• Helden Sopran says:

        Behrens was the reigning Brunnhilde at such small places as the Metropolitan Opera (11 years), the San Francisco Opera, the Munich Opera, Vienna State Opera, Teatro Colon and at the Royal Albert Hall for God’s sake. And sang Brunnhilde for a total of 19 years from 1983 at Bayreuth to 2002 in Vienna. She also sang Elektra, and Isolde the world over, all of that under conductors of the scale of Solti, Sawallisch, Boehm, Abbado, Levine, von Dohnanyi, Bernstein, Haitink, Maazel and von Karajan! How can you compare her to Cebotari or Welitsch, or Caballe even who was not even a spinto. Repeating the same ignorant canards from 30 years ago does not make them true!

    • Tiredofitall says:

      Benighted directors…it’s all in the music, stupid.

  • christopher storey says:

    It would have needed to be the Dance of the Twenty One Veils

  • Bogda says:

    She was scheduled to sing Salome at the Bolshoi in 20/21 not at the Met

  • Save the MET says:

    She’s 49 years old and the current MET production requires nudity. She’s no longer the lithe ballet dancer she was when she started. My best guess knowing her is it has nothing to do with the score and everything to do with vanity and not wanting to destroy the illusion of reduction that custom tailored clothing supplies.

    • Brian says:

      Good point. Karita Matilla raised some eyebrows when she went full monty in that production many years ago. I believe she was in her 40s but still pretty fit.

    • “Older” and PROUD! says:

      Attitudes like yours “Save the MET” are precisely why AGE discrimination laws are necessary for BOTH female and male singers!

      • Maddalena di Coigny says:

        Her age has NOTHING to do with her ability to sing and perform the role. Ageism is still prevalent in opera.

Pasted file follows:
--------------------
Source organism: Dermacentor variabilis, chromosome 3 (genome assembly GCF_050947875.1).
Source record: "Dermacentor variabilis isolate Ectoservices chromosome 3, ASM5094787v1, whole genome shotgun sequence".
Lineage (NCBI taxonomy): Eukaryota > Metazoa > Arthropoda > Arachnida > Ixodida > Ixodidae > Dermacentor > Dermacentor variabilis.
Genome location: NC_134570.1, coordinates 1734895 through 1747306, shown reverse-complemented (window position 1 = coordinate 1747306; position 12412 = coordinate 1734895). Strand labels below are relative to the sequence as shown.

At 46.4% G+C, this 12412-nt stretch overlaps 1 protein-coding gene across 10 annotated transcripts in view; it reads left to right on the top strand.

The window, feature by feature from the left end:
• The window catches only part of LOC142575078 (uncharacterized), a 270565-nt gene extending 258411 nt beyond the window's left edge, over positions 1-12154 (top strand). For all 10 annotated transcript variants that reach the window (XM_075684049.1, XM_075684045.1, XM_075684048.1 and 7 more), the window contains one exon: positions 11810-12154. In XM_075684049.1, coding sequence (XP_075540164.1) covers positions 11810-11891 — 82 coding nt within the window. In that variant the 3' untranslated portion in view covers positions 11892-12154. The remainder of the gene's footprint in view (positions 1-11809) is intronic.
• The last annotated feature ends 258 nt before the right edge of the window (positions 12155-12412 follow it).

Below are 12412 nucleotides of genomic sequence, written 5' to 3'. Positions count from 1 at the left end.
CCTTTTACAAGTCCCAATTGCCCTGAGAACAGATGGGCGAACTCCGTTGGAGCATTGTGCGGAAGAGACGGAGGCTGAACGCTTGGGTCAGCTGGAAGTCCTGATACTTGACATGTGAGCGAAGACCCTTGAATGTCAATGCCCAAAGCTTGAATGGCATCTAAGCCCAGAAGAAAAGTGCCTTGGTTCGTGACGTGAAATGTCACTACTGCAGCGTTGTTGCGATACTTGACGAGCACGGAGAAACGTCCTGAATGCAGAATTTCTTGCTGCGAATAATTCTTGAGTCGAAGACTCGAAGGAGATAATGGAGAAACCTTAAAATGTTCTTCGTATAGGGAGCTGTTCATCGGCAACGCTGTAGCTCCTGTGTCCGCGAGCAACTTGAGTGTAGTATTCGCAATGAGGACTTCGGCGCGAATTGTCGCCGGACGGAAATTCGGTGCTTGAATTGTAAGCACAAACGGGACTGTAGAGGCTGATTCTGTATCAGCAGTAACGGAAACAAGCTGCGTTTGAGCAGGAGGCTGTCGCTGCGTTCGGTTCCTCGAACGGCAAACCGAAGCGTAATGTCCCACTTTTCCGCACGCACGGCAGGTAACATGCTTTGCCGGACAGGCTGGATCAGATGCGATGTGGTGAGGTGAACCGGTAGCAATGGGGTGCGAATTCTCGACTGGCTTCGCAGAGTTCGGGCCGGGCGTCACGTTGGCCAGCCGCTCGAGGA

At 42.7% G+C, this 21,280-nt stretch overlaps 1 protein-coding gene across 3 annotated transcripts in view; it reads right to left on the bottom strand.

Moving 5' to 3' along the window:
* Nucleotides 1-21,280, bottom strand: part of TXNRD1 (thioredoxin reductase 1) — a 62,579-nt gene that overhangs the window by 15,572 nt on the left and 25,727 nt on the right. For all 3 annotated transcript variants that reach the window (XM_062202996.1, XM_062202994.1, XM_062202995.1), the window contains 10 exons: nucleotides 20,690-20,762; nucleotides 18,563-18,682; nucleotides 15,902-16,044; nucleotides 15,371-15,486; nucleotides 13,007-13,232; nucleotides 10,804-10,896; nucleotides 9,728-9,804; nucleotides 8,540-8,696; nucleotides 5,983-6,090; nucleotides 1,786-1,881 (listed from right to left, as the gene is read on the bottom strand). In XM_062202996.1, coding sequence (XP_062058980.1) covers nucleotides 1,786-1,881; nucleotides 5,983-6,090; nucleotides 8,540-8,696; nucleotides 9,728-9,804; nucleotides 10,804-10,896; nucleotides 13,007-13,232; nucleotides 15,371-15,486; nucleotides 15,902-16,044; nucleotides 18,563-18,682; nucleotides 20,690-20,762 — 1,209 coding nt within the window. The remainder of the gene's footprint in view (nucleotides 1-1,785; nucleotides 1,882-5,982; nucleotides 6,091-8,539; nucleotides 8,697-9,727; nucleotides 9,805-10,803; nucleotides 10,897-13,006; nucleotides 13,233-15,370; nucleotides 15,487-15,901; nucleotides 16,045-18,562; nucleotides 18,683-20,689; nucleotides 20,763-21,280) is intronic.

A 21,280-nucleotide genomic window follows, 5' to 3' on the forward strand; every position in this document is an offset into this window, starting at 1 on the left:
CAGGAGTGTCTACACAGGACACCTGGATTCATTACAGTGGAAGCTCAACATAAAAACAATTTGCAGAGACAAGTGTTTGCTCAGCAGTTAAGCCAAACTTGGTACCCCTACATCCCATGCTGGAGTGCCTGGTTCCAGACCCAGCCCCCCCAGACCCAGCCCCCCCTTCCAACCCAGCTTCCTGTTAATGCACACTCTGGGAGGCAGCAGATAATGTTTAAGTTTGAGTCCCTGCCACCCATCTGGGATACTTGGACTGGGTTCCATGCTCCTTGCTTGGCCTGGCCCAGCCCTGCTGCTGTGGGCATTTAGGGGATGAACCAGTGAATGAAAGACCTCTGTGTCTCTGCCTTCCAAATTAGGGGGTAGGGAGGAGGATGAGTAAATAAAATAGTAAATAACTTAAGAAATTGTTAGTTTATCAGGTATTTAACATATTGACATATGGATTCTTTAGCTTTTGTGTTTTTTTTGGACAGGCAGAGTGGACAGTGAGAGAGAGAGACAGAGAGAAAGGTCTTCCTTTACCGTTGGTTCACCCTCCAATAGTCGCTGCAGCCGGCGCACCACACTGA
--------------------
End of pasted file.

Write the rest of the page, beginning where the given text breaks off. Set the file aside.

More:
• Save the MET says:

        Has nothing to do with ageism and everything to do with her personal vanity. They hired her, she thought twice and backed out. You read my post entirely wrong. I know her and how she thinks.

    • Bogda says:

      She was supposed to sing in a new production staged by Claus Guth – already shown at Deutsche Oper Berlin. She’s specifically agreed on the production (and no there is no nudity in that production). The production (like Aida and Lohengrin) are coproductions with the Bolshoi. Knowing audience in both theaters there is no way anything “problematic” would be shown

  • John Kelly says:

    OK, maybe we can have Asmik Grigorian do all the performances…………..

  • Martin Carpenter says:

    ==Karita Matilla raised some eyebrows when she went full monty

    You can raise your own eyebrows by checking out on Google Images.

  • M McAlpine says:

    Wonder why? Amazing how we want to know things which aren’t any of our business!

  • Jared says:

    Listen to her Four Last Songs online (15 seconds should suffice). In addition to the missing vocal talent, there is no study of the language or style. The wobble seems to come naturally, however. She couldn’t sing Salome.

    Mattila was incredible (especially the first run), but even she said a performance of it was very demanding.

  • Helden Sopran says:

    Wonder if she had the good sense to listen to this Great Recording of the Century, and realized she had neither the radiant upper extension nor the sovereign command of the language:

  • Paul Capon says:

    I wonder if she might be more suited for the French Version of Salome which Richard Strauss wrote for Paris in 1907? It was also the original language of Wild’s play which was then translated into German for Strauss. Karen Huffstodt sang the role on Ken Nagano’s 1991 recording.

    • Joe Pearce says:

      Just as a point of information, does everyone know that it was Mike Nichols’ grandmother who translated the Wilde play into German for Strauss?

  • Mike Schachter says:

    Seems a very sensible decision

  • Karl says:

    It is shocking how this woman has put on weight. She was such a delicate beauty just ten years ago. Now she seems determined to follow in Pavarotti’s footsteps – without the talent, unfortunately. What’s the Russian word for diet?

    • Joe Pearce says:

      You are quite wrong. Netrebko put on that weight at least 10 years back when she had her first child. When she came back to the Met, she was a great deal heavier than she is now and looked positively dreadful in the mid-19th century clothing they gave her to wear as Lucia. She is no sylph now, granted, but no heavier today than were wonderful singing actresses like Leonie Rysanek and Zinka Milanov in their best years. Take a look at Karita Mattila when she won that first Cardiff Singer of the World contest almost 40 years back. They ate well in Finland.